The foot o-course had 8 controls. Any five were required, the remaining three were worth 30 minutes each as bonus time. We decided to get them all. We chose to go to the closest one first – #6. Despite 3-4 other teams being in the area looking for it, we managed to find it in the dark leafy brush and move way without anyone else noticing us. We did meet Christine about 100 yards away and advised her to head back to where it was. From there we simply trudged through the woods in the dark, following our compass bearings, and picked off the rest of the controls. Seemed simple to us, but many teams apparently struggled with this section. At one point we could see #8 across a small lake, only 150 feet away. We thought about swimming, but chickened out. As we hiked around the end of the lake, we contemplated a canoe sitting there, but couldn’t find any paddles. Brian later said they had the same thought!!

Patrick ran out of water before we found the last of the controls, but made it back to the TA just fine. They were out of water too so he had to tough it out until we got to the main TA. We just had a 3 mile ride to either the main TA and our support crew, or the ropes challenge.

The 3 miles passed quickly and before we knew it we were in the midst of all the support vehicles, spread out in the field at Chanco. We hadn’t see an obvious sign for the ropes course on the way into the facility, so we rode around searching for it. We followed another searching team and slowly eliminated all the dead end roads until we finally hit the start of our challenge. They had a few tiki torches set up at the beginning end of a zipline. That was pretty cool – zipping through the trees over a ravine at 2am. It was over quickly and we ran on to the next challenge. It was a series of seven 1′ wide boards hanging from a wire like swings, about 5 feet apart. We had to start at opposite ends and work our way from one to the next, passing each other in the middle. I think our long arms and legs helped with that. The third challenge consisted of two wire cables suspended about a foot and half above the ground. They crossed in the middle to form an X. The wires at each end were about 5 feet apart. We had to start on one end, with one of us on each wire and hold hands over the middle to balance ourselves. Then we had to move to the other end while keeping at least one foot on our own wire. It was simpler than it looked (or sounds).

From there we quickly rode back to the TA area and found super-support-person Chris. He and Rob chatted with us while we downed our leftover subs and changed into paddling mode. Chris refilled our hydration packs and pointed us in the direction of the river. Just before we left the TA, I remembered to ask if there was a CP there. There was! We almost forgot that one, but soon found the ladies sitting off to the side, in the dark.

After a steep portage down to the river, we loaded up the kayak. We shot a bearing from the map and discovered a tower with red flashing lights to aim for across the river. The river was fairly calm at that point, so we struck out with high hopes.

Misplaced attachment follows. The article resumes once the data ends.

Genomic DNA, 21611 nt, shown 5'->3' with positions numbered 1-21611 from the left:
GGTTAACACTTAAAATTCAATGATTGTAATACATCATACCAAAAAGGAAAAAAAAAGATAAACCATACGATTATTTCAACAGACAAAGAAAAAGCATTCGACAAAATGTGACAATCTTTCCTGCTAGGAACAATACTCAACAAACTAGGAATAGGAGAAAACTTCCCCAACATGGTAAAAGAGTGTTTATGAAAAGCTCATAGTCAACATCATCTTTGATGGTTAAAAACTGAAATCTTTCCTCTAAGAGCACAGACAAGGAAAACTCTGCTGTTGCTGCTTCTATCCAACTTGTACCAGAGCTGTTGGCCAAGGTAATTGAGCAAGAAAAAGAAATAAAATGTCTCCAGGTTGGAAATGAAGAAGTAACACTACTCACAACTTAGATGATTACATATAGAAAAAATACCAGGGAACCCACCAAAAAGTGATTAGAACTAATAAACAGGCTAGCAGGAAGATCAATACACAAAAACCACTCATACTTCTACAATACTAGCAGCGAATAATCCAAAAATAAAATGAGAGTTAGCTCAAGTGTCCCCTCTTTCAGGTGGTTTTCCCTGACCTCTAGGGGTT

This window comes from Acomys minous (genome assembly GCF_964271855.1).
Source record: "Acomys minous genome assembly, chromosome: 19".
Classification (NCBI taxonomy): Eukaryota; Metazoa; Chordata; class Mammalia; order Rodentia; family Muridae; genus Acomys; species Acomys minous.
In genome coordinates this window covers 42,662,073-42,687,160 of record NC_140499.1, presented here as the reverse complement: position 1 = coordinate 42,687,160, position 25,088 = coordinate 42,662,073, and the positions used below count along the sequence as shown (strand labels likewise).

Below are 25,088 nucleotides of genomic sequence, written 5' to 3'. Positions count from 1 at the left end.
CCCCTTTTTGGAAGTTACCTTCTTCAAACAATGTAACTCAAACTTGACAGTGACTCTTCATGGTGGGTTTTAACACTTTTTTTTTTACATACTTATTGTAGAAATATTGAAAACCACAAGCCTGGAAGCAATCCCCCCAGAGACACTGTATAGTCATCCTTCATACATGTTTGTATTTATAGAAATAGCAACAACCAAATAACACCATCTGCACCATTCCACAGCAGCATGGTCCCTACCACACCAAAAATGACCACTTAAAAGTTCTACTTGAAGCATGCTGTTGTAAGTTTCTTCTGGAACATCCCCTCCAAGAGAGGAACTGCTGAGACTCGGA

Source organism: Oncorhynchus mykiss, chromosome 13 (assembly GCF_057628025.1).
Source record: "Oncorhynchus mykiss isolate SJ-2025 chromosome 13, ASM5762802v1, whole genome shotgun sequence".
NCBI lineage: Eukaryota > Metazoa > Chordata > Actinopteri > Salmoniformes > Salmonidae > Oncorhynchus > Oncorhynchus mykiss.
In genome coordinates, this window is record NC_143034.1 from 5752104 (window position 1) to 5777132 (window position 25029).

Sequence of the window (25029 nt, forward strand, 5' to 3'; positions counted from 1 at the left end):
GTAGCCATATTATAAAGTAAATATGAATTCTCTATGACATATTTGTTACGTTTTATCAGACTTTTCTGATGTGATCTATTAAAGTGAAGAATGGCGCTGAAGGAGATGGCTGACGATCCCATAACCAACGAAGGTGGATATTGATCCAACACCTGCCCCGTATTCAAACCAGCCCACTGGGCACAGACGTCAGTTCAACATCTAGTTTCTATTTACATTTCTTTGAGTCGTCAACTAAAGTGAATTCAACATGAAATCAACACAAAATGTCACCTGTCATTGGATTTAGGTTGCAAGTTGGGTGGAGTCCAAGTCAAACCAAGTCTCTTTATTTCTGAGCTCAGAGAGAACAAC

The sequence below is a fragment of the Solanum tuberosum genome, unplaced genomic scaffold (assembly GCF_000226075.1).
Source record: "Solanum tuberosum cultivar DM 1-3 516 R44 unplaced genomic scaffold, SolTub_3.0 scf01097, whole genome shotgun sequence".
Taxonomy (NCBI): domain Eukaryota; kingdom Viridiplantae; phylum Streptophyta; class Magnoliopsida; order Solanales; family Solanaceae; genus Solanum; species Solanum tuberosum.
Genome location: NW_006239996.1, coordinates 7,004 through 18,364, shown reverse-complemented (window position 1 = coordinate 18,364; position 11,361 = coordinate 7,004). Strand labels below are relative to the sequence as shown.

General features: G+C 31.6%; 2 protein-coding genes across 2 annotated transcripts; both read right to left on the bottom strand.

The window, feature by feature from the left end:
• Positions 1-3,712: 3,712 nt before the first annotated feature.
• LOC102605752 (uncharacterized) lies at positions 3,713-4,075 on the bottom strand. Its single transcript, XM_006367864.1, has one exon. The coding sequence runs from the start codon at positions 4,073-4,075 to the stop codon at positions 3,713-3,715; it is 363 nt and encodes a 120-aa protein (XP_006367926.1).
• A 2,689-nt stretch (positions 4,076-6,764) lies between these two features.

After 10 minutes or so of paddling I started to notice that it was harder to keep the boat straight than it should have been. For the next hour and half we dealt with increasing steering trouble due to following waves, too much weight in the bow, and overwash into the cockpits. The sprayskirts were safely tucked away in the holds, of course. One wave almost dumped us, washing over the deck between us and making me lose my breakfast. I almost reached out to grab the sport bottle as it got knocked out from under the bungee, but that would have tipped us over for sure. So somewhere out there, the James River has flushed my bottle of breakfast drink out to sea. Patrick said we didn’t have time to stop and retrieve it, so I let it go. 😦

Once across the James, we entered the mouth of the Chickahominy River. Just before the bridge across the Chicka, we heard voices and realized that GoofyAss was behind us. We were still struggling with the steering, and they passed us again. We eventually pulled over and in the brightening pre-dawn light, we rearranged the portage wheels (which had been dragging in the water the whole way – thanks Rob!) and moved more weight to the back. That helped tremendously. Another boat passed us during this pit stop. We got underway again and took off. A third boat gained on us as we paddled furiously up the creek towards the TA. We fought hard but they caught us about 50 meters from the TA. Turns out it was a three person kayak!! No wonder we couldn’t shake them!

At the TA we met GoofyAss as they were heading out for the next foot-O section. We switched to orienteering mode and were off shortly after they got out of sight. The first CP was close. From there we spent about 3 seconds confirming our previously discussed strategy – do we take the obvious route to all the points, which formed a large backwards C shape, which would have to be backtracked, or do we make it a simple O and work our way around clockwise. The catch was that from the first control to the second we’d have to cross two arms of the creek/swamp, which were wet enough to be shown as blue water on the quad map. We chose the wet way and took off.

The shoe-sucking mud, waist-high vegetation, sawgrass, and briars were tough, but not impossible. We had more trouble figuring out where we were on the map. We’re very used to all the contours we have to work with in the Triangle! We also had a few issues with the actual CP placements. The CP’s were close, and the coordinates had been GPS verified, but I’ll bet that the info on the map was not GPS verified (or exactly accurate) and that’s all we had to work with. We eventually found them all, some by blind luck, some by help from other teams wandering around looking for them too. We helped a few teams out as well. We reached the give-up point at least three times and were actually walking away from CP’s, ready to skip them, but somehow we always managed to end up going back or finding it or running into someone who just found it.